Diabetes occurs when the body is unable to properly use or produce insulin. Insulin is produced by the pancreas to store glucose (energy for your body) from the blood in different parts of the body for later use. When insulin is not working effectively or is not being produced, this excess glucose (sugar) builds up in the blood.
There are two main types of diabetes: type 1 and type 2.
Type 1 diabetes
used to be known as “juvenile diabetes” because many people are diagnosed with this condition as children. Type 1 occurs when the pancreas stops producing insulin, leading to high blood sugar. It is still unclear what exactly causes type 1 diabetes, but it may have to do with genetics or environmental factors, or some combination of both. People diagnosed with type 1 diabetes are required to use insulin each day to control the condition.
Type 2 diabetes
also involves high levels of sugar that accumulate in the blood. The insulin produced by the pancreas is not used effectively by the body in type 2 diabetes. Type 2 has many specific risk factors (e.g., family history, excessive weight, and ethnicity) and may be preventable. In recent years, there has been a large increase in the number of people diagnosed with type 2 diabetes, possibly due to increasing diet and obesity issues in Canada.
Overall, there are close to 3 million Canadians living with a diagnosis of diabetes and many more have the condition but have yet to be diagnosed. Diabetes can be a manageable condition if it is well-controlled, but uncontrolled diabetes over a long period of time leads to an increased risk of developing other health problems, some of which are very serious, such as kidney and heart disease. There are certain risk factors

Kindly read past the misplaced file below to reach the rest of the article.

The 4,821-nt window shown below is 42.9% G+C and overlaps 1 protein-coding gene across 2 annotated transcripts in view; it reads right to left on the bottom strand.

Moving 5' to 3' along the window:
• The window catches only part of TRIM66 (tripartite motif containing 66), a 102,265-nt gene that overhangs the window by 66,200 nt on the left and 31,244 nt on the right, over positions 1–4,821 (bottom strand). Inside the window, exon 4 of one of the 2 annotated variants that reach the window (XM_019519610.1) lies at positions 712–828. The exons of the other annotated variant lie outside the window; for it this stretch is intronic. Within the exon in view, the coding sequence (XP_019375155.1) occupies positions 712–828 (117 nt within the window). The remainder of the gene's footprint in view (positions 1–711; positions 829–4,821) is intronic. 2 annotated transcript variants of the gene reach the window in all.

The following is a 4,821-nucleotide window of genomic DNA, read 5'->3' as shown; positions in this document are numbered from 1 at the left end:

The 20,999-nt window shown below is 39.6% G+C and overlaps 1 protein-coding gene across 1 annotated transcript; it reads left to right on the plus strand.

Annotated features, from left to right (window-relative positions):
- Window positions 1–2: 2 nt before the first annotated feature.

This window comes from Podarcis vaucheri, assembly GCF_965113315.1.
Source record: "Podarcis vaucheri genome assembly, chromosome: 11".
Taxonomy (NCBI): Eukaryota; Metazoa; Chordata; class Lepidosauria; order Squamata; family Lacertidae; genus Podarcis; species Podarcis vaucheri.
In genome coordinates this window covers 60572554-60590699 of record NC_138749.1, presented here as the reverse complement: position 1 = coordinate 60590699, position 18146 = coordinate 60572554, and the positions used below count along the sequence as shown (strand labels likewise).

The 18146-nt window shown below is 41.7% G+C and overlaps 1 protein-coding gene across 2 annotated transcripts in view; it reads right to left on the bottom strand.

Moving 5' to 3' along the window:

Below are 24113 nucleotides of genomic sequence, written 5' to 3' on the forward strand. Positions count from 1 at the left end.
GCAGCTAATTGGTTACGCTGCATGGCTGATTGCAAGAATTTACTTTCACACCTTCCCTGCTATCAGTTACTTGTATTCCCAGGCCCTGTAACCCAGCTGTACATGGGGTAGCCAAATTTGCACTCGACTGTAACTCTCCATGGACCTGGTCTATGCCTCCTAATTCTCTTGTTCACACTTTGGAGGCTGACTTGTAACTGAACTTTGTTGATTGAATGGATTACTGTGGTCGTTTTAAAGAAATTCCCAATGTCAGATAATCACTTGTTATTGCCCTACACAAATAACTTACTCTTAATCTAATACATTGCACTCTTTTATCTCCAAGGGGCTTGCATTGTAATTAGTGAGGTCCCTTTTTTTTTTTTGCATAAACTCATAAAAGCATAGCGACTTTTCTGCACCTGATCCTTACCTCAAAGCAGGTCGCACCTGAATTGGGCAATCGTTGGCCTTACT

associated with the development of diabetes (particularly for type 2):
- A family history of diabetes, especially if it is a close relative such as a parent
- Ethnicity (e.g., people of Aboriginal, Asian, or African ancestry may be at higher risk)
- Being overweight, especially if excess weight is located on your mid-section
- A previous diagnosis of “gestational” diabetes (diabetes during pregnancy)
- Being diagnosed with “pre-diabetes” conditions such as “impaired glucose tolerance,” “impaired fasting glucose,” or “metabolic syndrome”
Both type 1 and type 2 diabetes have symptoms, including:
- Weight loss
- Extreme thirst or hunger
- Frequent urination
- Feeling unusually tired
- Changes in vision
- Tingling or numbness in the feet or hands
A confirmed diagnosis of diabetes can be done using a simple blood test that measures your blood sugar. If you are experiencing any symptoms, or if you are at risk of developing diabetes, arrange to have yourself diagnosed by a doctor. While a diagnosis of diabetes can be difficult, the condition is treatable and there are many strategies you can use that will help you enjoy a healthy lifestyle and that may reduce the risk of developing complications.